Saturday, July 7, 2012
Why I Love Jewish Summer Camp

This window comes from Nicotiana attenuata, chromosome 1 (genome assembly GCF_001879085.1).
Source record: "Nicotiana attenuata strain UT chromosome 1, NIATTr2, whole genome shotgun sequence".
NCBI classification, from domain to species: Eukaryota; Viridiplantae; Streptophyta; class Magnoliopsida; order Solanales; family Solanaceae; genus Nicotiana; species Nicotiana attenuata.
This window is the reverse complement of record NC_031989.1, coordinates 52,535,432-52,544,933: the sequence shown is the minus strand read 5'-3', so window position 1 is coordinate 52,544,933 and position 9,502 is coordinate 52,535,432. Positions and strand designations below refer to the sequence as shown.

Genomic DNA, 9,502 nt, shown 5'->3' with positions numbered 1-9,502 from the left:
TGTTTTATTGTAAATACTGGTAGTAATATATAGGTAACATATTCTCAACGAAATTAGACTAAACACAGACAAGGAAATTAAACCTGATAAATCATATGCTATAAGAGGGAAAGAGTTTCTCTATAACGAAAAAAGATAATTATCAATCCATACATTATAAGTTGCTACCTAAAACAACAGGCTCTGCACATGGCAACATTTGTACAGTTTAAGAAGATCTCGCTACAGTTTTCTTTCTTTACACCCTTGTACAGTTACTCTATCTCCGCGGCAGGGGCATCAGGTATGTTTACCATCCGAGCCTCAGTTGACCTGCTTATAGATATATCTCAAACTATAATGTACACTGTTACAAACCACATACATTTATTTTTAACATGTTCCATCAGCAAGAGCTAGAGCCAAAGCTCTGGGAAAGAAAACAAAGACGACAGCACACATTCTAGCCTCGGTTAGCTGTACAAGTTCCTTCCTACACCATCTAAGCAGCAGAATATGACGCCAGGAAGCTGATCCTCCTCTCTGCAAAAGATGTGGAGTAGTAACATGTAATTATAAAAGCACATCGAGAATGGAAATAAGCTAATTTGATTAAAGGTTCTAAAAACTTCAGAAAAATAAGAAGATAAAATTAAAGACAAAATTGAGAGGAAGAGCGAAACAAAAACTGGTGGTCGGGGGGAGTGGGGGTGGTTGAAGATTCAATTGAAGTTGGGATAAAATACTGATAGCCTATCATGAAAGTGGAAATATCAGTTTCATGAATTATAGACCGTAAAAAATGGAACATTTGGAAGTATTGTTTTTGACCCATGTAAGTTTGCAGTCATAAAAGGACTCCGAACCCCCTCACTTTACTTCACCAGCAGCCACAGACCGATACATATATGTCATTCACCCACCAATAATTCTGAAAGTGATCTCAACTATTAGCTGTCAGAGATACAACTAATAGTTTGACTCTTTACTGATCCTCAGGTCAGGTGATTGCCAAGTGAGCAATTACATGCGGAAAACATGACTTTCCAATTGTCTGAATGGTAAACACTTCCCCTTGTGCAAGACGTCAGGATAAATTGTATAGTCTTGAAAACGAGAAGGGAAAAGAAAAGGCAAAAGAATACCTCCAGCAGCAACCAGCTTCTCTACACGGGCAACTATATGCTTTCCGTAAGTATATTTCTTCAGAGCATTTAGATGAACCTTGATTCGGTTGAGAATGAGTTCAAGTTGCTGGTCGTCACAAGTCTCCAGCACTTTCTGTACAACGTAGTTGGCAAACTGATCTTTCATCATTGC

When I was in high school a lot of my friends spent time with their families over the summer. I went to camp. In college my friends took extra classes, went on long vacations, or got jobs over the summer. I went to camp. In graduate school my classmates got internships or researched their thesis material over the summer. I went to camp. Even now a lot of my colleagues go to Israel over the summer, while I am perfectly happy going to camp. I just got back from my 15th summer at camp. This year it was two weeks at URJ’s Camp Coleman in Cleveland, GA. It is a gorgeous camp situated in the rolling hills that further north and west develop into the Smoky Mountains. The surrounding area is dotted with small towns and other summer camps, and even a few vineyards. And yes, I brought back a bottle for the boss. The camp is built around a lake that they call Lake Shalom, and most of our days are spent walking from one side of the lake to the other just to get from activity to activity. This year there are, I believe 350 kids at Camp Coleman ranging in age from 7 to 17. There is activity going on from 6 in the morning to after midnight, and no shortage of incredible programming. It’s a great place to be a kid, either physically or mentally. On my drive home I was thinking about what makes camp so great. Kids can swim, play sports, hike, and eat terrible food at camp, but they don’t have to be at camp to do those things. Sure, it’s fun and beautiful, but so is the beach. It’s educational but so is school. It’s spiritual but so is the synagogue. And yet something about camp has staying power. The current camp director has been there for 20 years. There are staff members who have gone from youngest camper to veteran staff member, including a woman named Lauren for whom this is her 37th summer. And this year is only the camp’s 50th year! What makes camp special isn’t about the activities or the location. It has to do with the community. Camp Coleman has built up an amazing community of Jewish people mainly from Florida, Georgia, and South Carolina. They give the children an incredible sense of what I call guided independence. They have no parents but they are watched by counselors. They are children being watched by older children, essentially, who in turn are being counselored by their unit heads, who are usually in or just out of college. Every summer they build an incredible community of like-minded Jews who are there to have a good time together. They go back for the community. Camp Coleman, and every camp I have ever been to, is like a small town. The director is like the mayor, and the cabins are like the town homes. The camp has its set of rules and regulations, and each cabin has its set of rules as well that either reinforce or occasionally subvert the meta-rules of camp. It is a system that runs on little sleep and lots of coffee for 8 weeks a year. In Pirkei Avot, the rabbis teach us, al tifrosh min hatzibur, “Do not separate yourself from the community.” They knew how important it is to be a part of something bigger. A collective of people who stays close for safety, for comfort, and for support. The Jewish community is together when babies are born, when Bat Mitzvahs are called up to the bimah, when couples join in marriage, and when loved ones die. The Jewish community prays together every day, shares meals together, and even has its rules that are followed by the larger system and then interpreted in the particular homes or sub-communities. Being a community is such an important aspect of Jeiwsh life that we have a blessing that declares our communal responsibility to praise God as one. It even ends with the hope that we will come to a day when all people will be one and praise God as one--bayom hayu yiyeh Adonai echad.... That is the lesson we can take from camp. When we gather for a singular, peaceful purpose, we feel it. We know that we are one, holy community, and that we are agents of a higher purpose.